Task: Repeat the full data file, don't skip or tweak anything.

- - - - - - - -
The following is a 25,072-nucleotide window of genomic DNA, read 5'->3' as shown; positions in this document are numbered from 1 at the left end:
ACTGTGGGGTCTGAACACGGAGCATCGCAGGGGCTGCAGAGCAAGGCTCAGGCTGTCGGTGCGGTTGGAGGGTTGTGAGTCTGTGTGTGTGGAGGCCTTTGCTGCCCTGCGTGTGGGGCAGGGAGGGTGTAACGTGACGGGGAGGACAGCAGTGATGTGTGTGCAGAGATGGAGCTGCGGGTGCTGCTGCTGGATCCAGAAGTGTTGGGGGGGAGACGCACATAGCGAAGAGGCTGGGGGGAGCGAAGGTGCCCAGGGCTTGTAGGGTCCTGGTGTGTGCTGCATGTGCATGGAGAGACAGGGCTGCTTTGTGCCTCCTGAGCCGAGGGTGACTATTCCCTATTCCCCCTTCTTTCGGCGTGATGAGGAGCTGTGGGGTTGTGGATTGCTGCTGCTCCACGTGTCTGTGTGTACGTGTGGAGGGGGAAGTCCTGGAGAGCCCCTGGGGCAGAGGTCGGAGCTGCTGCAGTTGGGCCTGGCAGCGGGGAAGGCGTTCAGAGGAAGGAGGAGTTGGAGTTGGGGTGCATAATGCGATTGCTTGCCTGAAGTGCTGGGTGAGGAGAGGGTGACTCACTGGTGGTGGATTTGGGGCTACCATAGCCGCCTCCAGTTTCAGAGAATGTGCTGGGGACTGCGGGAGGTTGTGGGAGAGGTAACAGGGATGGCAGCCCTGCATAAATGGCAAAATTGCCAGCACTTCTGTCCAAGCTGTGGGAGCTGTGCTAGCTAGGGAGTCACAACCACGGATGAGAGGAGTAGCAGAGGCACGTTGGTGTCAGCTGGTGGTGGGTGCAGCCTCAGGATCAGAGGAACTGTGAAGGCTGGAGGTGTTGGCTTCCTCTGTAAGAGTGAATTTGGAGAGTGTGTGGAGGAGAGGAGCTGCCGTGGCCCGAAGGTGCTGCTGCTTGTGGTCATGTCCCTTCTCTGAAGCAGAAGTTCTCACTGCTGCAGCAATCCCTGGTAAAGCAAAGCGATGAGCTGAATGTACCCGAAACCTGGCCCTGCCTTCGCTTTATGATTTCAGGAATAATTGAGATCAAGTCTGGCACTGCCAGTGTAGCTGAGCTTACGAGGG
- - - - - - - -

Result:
The following is a 25,072-nucleotide window of genomic DNA, read 5'->3' as shown; positions in this document are numbered from 1 at the left end:
ACTGTGGGGTCTGAACACGGAGCATCGCAGGGGCTGCAGAGCAAGGCTCAGGCTGTCGGTGCGGTTGGAGGGTTGTGAGTCTGTGTGTGTGGAGGCCTTTGCTGCCCTGCGTGTGGGGCAGGGAGGGTGTAACGTGACGGGGAGGACAGCAGTGATGTGTGTGCAGAGATGGAGCTGCGGGTGCTGCTGCTGGATCCAGAAGTGTTGGGGGGGAGACGCACATAGCGAAGAGGCTGGGGGGAGCGAAGGTGCCCAGGGCTTGTAGGGTCCTGGTGTGTGCTGCATGTGCATGGAGAGACAGGGCTGCTTTGTGCCTCCTGAGCCGAGGGTGACTATTCCCTATTCCCCCTTCTTTCGGCGTGATGAGGAGCTGTGGGGTTGTGGATTGCTGCTGCTCCACGTGTCTGTGTGTACGTGTGGAGGGGGAAGTCCTGGAGAGCCCCTGGGGCAGAGGTCGGAGCTGCTGCAGTTGGGCCTGGCAGCGGGGAAGGCGTTCAGAGGAAGGAGGAGTTGGAGTTGGGGTGCATAATGCGATTGCTTGCCTGAAGTGCTGGGTGAGGAGAGGGTGACTCACTGGTGGTGGATTTGGGGCTACCATAGCCGCCTCCAGTTTCAGAGAATGTGCTGGGGACTGCGGGAGGTTGTGGGAGAGGTAACAGGGATGGCAGCCCTGCATAAATGGCAAAATTGCCAGCACTTCTGTCCAAGCTGTGGGAGCTGTGCTAGCTAGGGAGTCACAACCACGGATGAGAGGAGTAGCAGAGGCACGTTGGTGTCAGCTGGTGGTGGGTGCAGCCTCAGGATCAGAGGAACTGTGAAGGCTGGAGGTGTTGGCTTCCTCTGTAAGAGTGAATTTGGAGAGTGTGTGGAGGAGAGGAGCTGCCGTGGCCCGAAGGTGCTGCTGCTTGTGGTCATGTCCCTTCTCTGAAGCAGAAGTTCTCACTGCTGCAGCAATCCCTGGTAAAGCAAAGCGATGAGCTGAATGTACCCGAAACCTGGCCCTGCCTTCGCTTTATGATTTCAGGAATAATTGAGATCAAGTCTGGCACTGCCAGTGTAGCTGAGCTTACGAGGG